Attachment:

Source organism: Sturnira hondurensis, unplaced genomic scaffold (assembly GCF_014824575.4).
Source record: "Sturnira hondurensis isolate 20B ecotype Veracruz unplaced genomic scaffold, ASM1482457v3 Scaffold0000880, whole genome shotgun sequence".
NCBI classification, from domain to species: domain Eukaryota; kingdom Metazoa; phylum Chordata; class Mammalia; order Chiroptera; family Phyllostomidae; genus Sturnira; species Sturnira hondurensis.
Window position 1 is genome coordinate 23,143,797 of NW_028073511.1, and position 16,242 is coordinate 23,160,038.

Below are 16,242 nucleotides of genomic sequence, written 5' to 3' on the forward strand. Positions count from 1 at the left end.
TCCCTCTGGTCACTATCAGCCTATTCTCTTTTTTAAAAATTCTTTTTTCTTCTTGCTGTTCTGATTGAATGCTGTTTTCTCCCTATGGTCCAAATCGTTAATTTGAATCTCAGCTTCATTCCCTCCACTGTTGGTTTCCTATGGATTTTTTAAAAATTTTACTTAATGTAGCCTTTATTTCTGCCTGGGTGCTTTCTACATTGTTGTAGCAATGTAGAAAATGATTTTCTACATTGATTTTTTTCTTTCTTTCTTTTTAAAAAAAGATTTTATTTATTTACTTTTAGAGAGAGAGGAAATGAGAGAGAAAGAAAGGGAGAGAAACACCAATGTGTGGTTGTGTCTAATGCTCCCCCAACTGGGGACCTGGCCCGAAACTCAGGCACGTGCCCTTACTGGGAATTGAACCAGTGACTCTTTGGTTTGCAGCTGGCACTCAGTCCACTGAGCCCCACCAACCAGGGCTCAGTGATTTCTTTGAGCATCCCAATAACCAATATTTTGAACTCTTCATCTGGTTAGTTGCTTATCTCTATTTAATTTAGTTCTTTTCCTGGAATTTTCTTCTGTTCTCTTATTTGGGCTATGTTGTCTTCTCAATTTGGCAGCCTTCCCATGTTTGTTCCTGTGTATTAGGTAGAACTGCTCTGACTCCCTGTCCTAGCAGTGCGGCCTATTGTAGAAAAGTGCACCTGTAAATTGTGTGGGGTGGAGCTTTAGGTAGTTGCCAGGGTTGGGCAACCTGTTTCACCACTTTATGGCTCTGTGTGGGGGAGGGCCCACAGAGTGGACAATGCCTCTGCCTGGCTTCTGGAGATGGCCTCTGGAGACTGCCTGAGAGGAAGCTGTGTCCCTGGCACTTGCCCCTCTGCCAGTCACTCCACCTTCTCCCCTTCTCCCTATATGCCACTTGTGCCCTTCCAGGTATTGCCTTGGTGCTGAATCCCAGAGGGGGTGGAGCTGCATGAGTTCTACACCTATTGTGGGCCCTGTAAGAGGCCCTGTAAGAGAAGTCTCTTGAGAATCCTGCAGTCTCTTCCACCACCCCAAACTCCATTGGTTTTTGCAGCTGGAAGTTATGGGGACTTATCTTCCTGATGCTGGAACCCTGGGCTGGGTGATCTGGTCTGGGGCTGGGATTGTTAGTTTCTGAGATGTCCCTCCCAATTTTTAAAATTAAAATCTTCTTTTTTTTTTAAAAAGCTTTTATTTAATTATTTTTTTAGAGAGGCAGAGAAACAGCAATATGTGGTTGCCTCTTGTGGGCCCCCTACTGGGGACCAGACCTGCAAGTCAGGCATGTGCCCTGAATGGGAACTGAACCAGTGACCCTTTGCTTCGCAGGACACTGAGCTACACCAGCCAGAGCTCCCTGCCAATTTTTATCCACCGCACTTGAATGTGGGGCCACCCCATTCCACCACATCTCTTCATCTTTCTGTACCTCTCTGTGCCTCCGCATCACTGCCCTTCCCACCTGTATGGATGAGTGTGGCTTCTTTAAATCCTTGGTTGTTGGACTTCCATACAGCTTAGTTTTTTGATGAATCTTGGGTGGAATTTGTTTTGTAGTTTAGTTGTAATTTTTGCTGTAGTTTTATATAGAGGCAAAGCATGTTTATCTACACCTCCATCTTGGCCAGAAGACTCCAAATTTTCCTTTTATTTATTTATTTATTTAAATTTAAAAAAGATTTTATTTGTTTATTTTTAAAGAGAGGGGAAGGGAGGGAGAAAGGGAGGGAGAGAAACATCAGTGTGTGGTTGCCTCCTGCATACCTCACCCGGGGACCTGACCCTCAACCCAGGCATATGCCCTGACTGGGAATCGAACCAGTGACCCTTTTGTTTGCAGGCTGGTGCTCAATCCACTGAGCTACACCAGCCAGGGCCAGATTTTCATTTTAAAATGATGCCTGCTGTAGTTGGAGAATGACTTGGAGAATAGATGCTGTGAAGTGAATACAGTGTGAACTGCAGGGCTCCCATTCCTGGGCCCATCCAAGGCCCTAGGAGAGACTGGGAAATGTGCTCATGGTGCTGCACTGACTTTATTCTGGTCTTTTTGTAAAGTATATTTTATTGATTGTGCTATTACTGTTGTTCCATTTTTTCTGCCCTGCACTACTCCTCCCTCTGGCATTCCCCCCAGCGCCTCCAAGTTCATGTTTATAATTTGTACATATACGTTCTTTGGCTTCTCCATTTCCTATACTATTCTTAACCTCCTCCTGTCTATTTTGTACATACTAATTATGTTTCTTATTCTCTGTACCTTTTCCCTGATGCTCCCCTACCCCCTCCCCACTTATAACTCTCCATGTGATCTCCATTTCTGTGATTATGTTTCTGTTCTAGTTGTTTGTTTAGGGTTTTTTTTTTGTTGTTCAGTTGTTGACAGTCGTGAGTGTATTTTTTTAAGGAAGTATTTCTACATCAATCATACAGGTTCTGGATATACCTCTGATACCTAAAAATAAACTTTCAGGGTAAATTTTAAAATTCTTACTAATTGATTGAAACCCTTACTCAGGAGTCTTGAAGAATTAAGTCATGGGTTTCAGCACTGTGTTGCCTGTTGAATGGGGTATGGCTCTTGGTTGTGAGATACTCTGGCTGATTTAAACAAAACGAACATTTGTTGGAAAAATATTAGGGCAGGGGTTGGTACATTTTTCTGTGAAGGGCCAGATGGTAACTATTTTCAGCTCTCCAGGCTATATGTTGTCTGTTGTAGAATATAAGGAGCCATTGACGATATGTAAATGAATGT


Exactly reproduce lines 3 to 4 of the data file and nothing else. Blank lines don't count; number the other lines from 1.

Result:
NCBI classification, from domain to species: domain Eukaryota; kingdom Metazoa; phylum Chordata; class Mammalia; order Chiroptera; family Phyllostomidae; genus Sturnira; species Sturnira hondurensis.
Window position 1 is genome coordinate 23,143,797 of NW_028073511.1, and position 16,242 is coordinate 23,160,038.